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RE: Swiming spinosaurus
I'm convinced that you have more experience with the Baharija vertebrates
than any other listmember, so your comments on this subject are very welcome
indeed ... it seems like Spinosaurus aegyptiacus may hold more surprises
than expected and turn out to be a really specialized theropod after all.
Of course every self-respecting predatory dinosaur would snatch fish, if it
had the chance. But wouldn't a Spinosaurus be (considerably) more successful
(with its low skull and crocodile-like teeth) in actually trapping a
slippery animal like a fish. A Carcharodontosaurus, with a laterally
compressed skull would be less succesful (especially in shallow rivers) and
its allosauroid teeth were designed to tear flesh out of animals that were
often larger than the predator itself.
My perception of spinosaurids is mainly based on the descriptions of
Baryonyx walkeri, a remarkable theropod, that made us Europeans feel to be
(again) part of the leading dinosaur discovering community.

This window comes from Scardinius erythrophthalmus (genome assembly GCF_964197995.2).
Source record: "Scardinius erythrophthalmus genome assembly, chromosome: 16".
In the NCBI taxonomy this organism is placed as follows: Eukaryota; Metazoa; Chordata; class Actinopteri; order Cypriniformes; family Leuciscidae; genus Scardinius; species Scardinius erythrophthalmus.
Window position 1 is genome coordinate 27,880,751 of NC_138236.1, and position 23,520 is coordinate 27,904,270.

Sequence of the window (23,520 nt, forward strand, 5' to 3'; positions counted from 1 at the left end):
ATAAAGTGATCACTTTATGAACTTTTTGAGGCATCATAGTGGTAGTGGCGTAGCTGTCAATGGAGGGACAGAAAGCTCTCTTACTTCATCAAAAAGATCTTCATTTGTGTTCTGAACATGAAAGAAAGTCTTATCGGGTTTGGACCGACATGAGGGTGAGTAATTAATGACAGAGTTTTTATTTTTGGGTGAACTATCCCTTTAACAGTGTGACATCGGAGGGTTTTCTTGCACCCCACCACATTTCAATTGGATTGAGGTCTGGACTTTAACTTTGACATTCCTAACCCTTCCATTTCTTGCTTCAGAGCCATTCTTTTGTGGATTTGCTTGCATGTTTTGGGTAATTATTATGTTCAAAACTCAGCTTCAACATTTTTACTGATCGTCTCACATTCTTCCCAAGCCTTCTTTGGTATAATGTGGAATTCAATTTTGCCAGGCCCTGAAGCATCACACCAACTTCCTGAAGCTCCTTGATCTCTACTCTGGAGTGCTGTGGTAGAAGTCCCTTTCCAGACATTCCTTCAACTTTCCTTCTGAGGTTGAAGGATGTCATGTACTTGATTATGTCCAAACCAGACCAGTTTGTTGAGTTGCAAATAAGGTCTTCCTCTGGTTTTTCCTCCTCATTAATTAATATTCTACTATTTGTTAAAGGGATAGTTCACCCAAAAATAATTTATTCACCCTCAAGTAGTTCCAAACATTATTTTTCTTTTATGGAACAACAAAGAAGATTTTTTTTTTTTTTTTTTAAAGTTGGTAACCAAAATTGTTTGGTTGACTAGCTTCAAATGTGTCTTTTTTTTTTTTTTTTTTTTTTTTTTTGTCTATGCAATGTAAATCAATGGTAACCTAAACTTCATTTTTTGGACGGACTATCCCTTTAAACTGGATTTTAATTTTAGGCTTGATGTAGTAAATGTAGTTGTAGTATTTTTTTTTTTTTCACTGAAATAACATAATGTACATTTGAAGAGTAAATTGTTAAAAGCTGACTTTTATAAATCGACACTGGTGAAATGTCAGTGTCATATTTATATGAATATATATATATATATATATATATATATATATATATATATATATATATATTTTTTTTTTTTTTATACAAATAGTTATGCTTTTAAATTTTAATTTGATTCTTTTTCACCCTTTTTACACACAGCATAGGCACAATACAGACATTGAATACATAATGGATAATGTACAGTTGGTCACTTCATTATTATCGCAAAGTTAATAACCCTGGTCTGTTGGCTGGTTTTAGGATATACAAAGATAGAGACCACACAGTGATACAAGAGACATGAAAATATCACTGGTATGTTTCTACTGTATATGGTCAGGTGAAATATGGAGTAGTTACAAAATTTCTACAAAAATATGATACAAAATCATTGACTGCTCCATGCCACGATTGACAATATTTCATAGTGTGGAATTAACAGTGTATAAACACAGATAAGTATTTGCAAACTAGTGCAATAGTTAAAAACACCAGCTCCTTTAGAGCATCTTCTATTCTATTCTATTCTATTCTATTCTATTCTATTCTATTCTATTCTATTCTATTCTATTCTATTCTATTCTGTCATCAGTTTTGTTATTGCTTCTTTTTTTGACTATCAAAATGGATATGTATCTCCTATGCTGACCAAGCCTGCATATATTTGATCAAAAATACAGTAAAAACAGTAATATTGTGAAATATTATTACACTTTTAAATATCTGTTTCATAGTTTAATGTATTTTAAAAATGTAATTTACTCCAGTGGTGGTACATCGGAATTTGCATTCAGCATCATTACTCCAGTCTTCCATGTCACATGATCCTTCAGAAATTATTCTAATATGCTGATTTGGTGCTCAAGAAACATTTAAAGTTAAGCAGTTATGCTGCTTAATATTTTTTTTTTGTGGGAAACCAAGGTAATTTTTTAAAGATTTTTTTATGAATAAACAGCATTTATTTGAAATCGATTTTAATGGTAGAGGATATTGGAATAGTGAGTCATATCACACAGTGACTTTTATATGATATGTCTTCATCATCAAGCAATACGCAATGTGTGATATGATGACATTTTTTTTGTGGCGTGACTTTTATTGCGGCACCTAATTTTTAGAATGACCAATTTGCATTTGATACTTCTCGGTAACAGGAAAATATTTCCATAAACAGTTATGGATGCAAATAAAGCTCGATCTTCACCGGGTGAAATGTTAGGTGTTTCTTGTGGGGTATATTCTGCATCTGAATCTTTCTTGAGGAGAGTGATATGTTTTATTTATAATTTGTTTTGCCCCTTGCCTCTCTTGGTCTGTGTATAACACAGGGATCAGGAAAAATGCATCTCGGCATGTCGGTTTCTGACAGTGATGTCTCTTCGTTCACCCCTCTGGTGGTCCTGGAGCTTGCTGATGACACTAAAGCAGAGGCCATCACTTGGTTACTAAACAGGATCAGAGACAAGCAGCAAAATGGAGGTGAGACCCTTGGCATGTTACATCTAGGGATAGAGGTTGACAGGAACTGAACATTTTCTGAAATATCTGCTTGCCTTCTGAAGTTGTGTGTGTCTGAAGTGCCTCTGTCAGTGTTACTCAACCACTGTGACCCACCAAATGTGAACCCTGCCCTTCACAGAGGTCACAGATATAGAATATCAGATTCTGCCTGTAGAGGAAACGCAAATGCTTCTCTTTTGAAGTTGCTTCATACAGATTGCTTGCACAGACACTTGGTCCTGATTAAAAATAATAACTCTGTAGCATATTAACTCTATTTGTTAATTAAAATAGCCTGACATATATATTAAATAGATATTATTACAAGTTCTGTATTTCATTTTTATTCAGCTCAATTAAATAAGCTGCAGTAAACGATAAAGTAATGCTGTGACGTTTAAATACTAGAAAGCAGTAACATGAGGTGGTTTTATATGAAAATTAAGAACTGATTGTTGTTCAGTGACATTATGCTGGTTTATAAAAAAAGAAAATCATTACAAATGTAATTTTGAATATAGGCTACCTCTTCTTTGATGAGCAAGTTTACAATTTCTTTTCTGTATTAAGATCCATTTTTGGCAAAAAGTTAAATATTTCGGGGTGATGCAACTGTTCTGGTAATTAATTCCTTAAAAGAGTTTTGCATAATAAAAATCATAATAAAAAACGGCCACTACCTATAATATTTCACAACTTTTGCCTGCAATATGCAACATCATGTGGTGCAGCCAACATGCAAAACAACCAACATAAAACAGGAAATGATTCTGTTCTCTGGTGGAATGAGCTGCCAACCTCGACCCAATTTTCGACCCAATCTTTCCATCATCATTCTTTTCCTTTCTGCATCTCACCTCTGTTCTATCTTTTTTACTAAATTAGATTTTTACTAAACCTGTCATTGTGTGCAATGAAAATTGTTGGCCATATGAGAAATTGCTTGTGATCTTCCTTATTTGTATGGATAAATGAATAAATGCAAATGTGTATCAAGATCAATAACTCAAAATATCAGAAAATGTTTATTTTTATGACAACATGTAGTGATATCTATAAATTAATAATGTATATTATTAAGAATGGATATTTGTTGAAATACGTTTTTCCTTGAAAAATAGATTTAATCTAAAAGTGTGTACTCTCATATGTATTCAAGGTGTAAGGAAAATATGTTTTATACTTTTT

Gunter Van Acker
Josh Smith wrote:
We have pretty good evidence to suggest that at least _S. aegyptiacus_
(presuming there IS another valid species of this genus, which I have some
question about) spent a good deal (maybe all?) of its time wandering around
active shoreline. I think we go a little far with this piscivory hypothesis
(maybe quite far--where is the hard evidence that fish formed the "bulk" of
diet of this critter), but I don't think it is unreasonable to figure that
aegyptiacus_ may have incorporated fish into its diet. It seems likely to
that a large carnivore walking around where there are fish, if it sees a
is likely to try and kill said fish.
We also have good evidence (although I am currently unwilling to give
details about this) that reconstructing _S. aegyptiacus_ with a sail is not
I don't believe that I am going to support something done in one of
foolish movies, but I think that what (admittedly currently a small amount)
paleoecological data we have for this taxon suggests that it may have indeed
spent some time submerged.